This is what we do for the joy of the King,
For His peaceable Kingdom,
For a world in despair.
And this is why we bring any hope we can give,
Any bread from the table,
Any touch of His hand.
This is what we do.
This is where we go.
This is why we sing.
This is how we live.
This is who we are.

Monday, January 26, 2009


We just returned home from a 6:30 screening of TCCOBB.  We began our 2nd annual tradition of watching (at least) the top 5 Best Picture nominations for the Oscars.  

There was a grand total of 18 of us in the theatre. It was a Monday night, so 3-hour commitments were probably hard to come by.  Too bad. It was a BRILLIANT film.  If the quality of this picture is representative of the other four Best Picture noms, we're in for a real treat. As in all great movies, there are multiple themes at work in Button, making the story succeed at many levels:  youth and aging, time, death, and life, commitment, personal sacrifice, respect, and--most importantly--love.

I think it would fascinating to hear from people of different generations about what they took away from the film. Do younger audiences connect as deeply with the story as older ones might?  I'm convinced that the age of the viewer would be a significant factor in the "message" derived from this film. 

The cast was amazing.  Brad Pitt certainly deserved his nomination for Best Actor in a Leading Role.  I won't be at all shocked if he takes home the Oscar next month.

If the Academy is leaning toward voting for an epical film this year, The Curious Case of Benjamin Button will likely win. If it's in the mood for trendy, edgy, and more direct story-telling, it probably won't win. Whatever the result, I would STRONGLY recommend this movie to anyone.  It's one you definitely take home with you when you leave the theatre.

Just don't buy a soda before the movie starts.  If you do, you probably won't make it through the film without a restroom run!  It's L*O*N*G!


Brazenlilly said...

Yeah! Don, I'm really looking forward to your movie reviews. I love movies and really enjoy "digesting" them with connoisseurs. I don't get to GO to the movies that often, so until I can see them in the theater, I'll have to settle for reading your first response. :)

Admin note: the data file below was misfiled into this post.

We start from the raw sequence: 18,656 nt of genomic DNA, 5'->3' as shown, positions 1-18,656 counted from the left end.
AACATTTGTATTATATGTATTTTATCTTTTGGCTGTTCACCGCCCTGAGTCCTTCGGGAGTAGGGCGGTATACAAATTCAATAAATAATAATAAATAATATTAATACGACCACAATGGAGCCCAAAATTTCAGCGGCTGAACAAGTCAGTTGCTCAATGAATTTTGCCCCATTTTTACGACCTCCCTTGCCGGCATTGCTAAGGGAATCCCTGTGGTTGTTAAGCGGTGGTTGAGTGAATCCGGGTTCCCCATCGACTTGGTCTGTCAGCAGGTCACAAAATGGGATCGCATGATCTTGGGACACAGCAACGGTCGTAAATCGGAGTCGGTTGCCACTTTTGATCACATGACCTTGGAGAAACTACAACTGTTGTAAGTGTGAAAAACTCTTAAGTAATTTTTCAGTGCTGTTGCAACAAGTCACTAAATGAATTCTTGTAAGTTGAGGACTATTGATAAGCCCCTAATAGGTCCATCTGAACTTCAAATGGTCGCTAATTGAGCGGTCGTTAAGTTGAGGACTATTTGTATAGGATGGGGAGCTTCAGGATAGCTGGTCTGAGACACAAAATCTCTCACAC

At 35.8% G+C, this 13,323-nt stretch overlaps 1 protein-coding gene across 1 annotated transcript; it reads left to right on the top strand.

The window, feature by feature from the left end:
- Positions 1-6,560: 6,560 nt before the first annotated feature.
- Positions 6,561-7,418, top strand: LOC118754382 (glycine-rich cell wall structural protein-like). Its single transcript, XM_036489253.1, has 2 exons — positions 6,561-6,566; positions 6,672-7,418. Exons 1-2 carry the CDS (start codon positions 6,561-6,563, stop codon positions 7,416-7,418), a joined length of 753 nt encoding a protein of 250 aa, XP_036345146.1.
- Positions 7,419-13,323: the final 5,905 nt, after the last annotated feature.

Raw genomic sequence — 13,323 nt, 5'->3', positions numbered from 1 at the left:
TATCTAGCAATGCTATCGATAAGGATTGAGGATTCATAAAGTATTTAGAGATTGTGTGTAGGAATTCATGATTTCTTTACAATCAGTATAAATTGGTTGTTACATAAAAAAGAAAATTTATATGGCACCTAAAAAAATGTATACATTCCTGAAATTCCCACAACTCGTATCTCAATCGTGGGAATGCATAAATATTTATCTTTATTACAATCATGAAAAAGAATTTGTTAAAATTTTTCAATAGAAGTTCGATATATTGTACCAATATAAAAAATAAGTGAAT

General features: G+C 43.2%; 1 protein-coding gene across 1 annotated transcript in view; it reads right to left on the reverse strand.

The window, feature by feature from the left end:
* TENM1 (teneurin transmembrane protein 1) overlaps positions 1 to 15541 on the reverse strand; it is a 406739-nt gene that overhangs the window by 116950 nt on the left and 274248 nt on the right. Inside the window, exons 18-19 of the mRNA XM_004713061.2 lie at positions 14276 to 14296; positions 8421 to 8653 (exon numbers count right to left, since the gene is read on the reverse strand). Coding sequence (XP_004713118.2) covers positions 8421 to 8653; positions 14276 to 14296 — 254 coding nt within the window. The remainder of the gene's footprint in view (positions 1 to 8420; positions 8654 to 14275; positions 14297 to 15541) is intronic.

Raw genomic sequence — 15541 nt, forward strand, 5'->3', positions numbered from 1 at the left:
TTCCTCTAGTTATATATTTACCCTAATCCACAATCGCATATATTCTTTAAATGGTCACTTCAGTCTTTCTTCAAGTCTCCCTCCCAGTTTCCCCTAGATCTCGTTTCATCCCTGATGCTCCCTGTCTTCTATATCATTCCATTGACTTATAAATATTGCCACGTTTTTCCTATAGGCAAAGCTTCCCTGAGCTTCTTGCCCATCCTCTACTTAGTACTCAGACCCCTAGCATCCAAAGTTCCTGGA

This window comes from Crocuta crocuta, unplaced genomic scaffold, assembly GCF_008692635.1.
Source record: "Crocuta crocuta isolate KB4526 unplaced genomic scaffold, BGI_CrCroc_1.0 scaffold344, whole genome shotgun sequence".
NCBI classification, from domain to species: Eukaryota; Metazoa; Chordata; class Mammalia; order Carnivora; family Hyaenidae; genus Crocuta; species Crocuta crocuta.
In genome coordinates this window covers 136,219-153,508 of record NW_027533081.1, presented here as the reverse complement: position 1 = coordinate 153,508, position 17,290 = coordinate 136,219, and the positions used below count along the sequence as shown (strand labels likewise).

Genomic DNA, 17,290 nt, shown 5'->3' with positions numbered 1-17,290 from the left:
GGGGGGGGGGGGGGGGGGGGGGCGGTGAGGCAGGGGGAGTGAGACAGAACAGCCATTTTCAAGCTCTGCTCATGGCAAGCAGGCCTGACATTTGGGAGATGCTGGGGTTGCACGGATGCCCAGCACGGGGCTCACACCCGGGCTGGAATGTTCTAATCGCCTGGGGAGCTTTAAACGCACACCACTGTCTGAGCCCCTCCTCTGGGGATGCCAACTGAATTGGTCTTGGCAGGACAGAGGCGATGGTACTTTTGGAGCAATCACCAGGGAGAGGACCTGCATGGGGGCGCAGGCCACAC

Diane Davis said...

we did not like this movie. i gave it a C and Brian gave it a D.

Sarah B. said...

I heard all good things about this movie except for the fact that it was too lloonngg. I love this idea and now I want to go see them all before the Oscars.

Don said...

Really, Diane? That surprises me. I thought you would have enjoyed it. Was it the premise? The pacing?

Diane Davis said...

Part of it was I went with Brian and HE didn't like it. He couldn't understand why they didn't take the kid/old man to the doctor. :)

As a rule, I don't like flashback movies. The daughter by the bed was a HORRIBLE actor (I don't like her in anything), and what was the story line that this was all happening during hurricane Katrina? Lame.

There were parts of the movie I liked, but it just didn't come together for me.

I, too, and looking forward to your other movie reviews! I remember last year we both really liked Atonement.

Don said...

Yeah, the daughter wasn't all that appealing and didn't bring a lot to the role. With Brad and Kate for parents, she should have been a hottie...even under the stress of her mother dying in hurricane situation. I thought the Katrina element was great!!

Diane Davis said...

really? how did Katrina add to that movie at all? I thought it was totally unnecessary. there are so many movies I need to see still! On the list: Milk, Doubt, Revolutionary Road, and The Wrestler.

Don said...

Well, for one thing, it created a dramatic milieu, and established a very specific point in time. Since Katrina is a landmark event in our national psyche, everyone can get a solid grasp on the core "now" of the film, especially when you're dealing with "time" and "aging" in two different directions. I think Katrina was a very brilliant "hitching post" for the audience to establish as "the present." It also make the appearance of the hummingbird at the end so dramatically relevant. The incongruity of a hummingbird out in the middle of a hurricane is so impossible, the event becomes almost "spiritual."

That's my take on it anyway. Of course, I think metaphorically.